Is it a constitutional right to sleep on the sidewalk if you have nowhere else to go? It's a question the U.S. Supreme Court could answer if justices opt to hear the prominent homeless rights case, Martin et. al. v. City of Boise, Idaho.
The case has sent shockwaves across the West, a region where unsheltered homelessness is increasingly visible and public frustration with it is boiling over.
The high court is scheduled to consider taking up Martin v. Boise on Friday. The case revolves around claims by several currently and formerly homeless plaintiffs that the city of Boise violated their constitutional rights by criminally prosecuting them for sleeping outside. Plaintiffs argued it amounted to cruel and unusual punishment, in violation of the Eighth Amendment.
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Carol Sobel, civil rights attorney who has brought on various challenges against Los Angeles’ criminalization of homelessness; she represented Jones in the Jones vs. Los Angeles case, in which an appeals court ruled that the city can’t enforce its rules against homeless individuals involuntarily sleeping in public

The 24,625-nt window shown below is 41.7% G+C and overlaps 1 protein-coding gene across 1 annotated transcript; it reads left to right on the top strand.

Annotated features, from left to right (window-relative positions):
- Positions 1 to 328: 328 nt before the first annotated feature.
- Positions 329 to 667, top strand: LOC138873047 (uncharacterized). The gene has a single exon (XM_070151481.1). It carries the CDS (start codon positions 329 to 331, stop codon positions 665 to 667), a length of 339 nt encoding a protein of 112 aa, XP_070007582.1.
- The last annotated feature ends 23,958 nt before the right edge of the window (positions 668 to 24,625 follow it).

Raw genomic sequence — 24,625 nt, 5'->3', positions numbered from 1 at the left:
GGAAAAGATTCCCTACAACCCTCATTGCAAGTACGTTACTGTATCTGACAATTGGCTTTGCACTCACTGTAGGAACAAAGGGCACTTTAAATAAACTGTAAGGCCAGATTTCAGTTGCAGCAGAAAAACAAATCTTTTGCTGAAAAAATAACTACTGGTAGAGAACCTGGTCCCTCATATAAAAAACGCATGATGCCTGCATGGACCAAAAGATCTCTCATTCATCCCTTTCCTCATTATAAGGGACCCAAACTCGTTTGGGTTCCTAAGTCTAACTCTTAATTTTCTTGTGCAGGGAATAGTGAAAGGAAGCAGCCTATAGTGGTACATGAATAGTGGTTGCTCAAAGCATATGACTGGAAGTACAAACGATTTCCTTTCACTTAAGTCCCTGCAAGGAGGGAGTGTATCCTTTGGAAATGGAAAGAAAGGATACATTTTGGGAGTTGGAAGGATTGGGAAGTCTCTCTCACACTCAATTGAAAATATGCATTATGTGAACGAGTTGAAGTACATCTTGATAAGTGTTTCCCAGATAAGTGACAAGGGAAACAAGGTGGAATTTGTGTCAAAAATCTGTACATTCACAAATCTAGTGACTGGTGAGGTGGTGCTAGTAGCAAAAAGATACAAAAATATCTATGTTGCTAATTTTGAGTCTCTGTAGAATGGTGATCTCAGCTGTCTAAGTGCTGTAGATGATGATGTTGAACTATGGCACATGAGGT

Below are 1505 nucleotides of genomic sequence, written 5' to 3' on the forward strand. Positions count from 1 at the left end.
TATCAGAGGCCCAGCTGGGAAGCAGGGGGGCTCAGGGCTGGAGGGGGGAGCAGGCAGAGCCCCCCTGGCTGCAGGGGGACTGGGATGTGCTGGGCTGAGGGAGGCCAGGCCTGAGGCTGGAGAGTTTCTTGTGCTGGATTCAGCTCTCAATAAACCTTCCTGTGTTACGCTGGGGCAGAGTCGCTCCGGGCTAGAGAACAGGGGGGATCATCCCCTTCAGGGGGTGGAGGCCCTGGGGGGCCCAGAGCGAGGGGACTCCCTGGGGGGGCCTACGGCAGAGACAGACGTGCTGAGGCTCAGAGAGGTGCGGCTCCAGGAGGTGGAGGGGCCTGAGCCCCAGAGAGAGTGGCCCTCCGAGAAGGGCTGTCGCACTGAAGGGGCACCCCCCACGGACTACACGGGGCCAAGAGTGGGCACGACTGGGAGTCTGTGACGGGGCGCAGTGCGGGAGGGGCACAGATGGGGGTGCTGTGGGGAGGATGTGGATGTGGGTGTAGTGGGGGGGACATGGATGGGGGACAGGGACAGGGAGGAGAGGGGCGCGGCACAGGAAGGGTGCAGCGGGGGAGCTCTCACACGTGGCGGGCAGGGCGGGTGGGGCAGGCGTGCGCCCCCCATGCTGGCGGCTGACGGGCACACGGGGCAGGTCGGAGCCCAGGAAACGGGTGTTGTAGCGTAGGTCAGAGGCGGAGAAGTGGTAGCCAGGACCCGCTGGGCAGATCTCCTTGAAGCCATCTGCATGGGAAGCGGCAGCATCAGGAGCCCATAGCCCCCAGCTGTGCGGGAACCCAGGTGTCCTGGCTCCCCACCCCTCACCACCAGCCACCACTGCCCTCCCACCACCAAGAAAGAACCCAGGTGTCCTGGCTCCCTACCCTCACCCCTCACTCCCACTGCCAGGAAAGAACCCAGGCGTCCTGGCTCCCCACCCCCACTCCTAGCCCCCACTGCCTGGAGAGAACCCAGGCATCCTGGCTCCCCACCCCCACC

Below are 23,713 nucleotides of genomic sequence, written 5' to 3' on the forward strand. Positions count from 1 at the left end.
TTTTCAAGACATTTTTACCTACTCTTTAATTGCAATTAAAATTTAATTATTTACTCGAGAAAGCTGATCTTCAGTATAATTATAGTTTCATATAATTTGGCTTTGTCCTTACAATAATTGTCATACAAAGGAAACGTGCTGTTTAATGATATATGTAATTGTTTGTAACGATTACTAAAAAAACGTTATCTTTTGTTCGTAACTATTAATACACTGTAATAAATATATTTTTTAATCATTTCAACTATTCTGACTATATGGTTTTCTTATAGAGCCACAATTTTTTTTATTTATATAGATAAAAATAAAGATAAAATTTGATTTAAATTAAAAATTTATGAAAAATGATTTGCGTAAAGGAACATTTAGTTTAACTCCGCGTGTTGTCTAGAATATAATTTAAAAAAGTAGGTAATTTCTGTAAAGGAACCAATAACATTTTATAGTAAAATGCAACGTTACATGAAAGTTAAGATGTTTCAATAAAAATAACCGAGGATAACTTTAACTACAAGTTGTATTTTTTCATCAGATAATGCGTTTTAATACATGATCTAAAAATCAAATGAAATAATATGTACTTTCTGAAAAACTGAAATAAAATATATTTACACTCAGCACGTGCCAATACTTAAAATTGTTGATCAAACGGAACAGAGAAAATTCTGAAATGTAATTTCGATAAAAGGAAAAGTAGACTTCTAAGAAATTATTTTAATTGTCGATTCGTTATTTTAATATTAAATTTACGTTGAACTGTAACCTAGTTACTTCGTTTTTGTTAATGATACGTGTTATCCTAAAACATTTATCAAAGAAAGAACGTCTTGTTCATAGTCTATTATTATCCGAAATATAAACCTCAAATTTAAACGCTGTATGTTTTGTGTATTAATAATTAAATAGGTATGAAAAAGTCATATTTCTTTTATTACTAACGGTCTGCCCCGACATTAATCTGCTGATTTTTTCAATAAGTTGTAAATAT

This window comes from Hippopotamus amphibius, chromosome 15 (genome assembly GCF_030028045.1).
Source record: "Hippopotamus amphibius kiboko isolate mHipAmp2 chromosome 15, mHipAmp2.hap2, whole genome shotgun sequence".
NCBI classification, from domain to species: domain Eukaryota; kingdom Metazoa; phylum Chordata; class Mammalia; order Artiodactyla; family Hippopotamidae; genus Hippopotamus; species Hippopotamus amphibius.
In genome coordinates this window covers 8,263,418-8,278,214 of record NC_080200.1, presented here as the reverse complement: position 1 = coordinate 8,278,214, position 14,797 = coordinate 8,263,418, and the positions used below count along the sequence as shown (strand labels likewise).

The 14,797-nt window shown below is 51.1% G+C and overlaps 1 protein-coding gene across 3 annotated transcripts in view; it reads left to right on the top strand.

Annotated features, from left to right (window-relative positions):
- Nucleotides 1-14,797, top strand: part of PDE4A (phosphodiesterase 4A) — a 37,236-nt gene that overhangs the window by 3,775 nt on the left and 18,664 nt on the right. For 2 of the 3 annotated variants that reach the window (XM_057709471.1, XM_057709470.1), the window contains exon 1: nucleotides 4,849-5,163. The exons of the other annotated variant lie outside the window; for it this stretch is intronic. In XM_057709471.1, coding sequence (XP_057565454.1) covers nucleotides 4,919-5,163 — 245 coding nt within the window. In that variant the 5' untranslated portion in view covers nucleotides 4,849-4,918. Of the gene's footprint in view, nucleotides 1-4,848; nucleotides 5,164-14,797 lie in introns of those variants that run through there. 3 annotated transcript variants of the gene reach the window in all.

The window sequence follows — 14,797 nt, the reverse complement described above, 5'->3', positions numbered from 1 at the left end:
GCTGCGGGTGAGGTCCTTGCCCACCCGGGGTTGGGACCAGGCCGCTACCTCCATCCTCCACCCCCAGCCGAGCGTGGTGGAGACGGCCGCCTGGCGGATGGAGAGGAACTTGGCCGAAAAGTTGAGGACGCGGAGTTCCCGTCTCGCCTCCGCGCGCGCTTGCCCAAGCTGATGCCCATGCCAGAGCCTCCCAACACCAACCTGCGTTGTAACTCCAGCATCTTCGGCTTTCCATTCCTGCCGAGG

Elizabeth Mitchell, attorney for the LA Alliance on Human Rights, a coalition of downtown-LA based stakeholders to address homelessness; she represented the International Downtown Association (IDA), which drafted one of the amicus briefs on behalf of Boise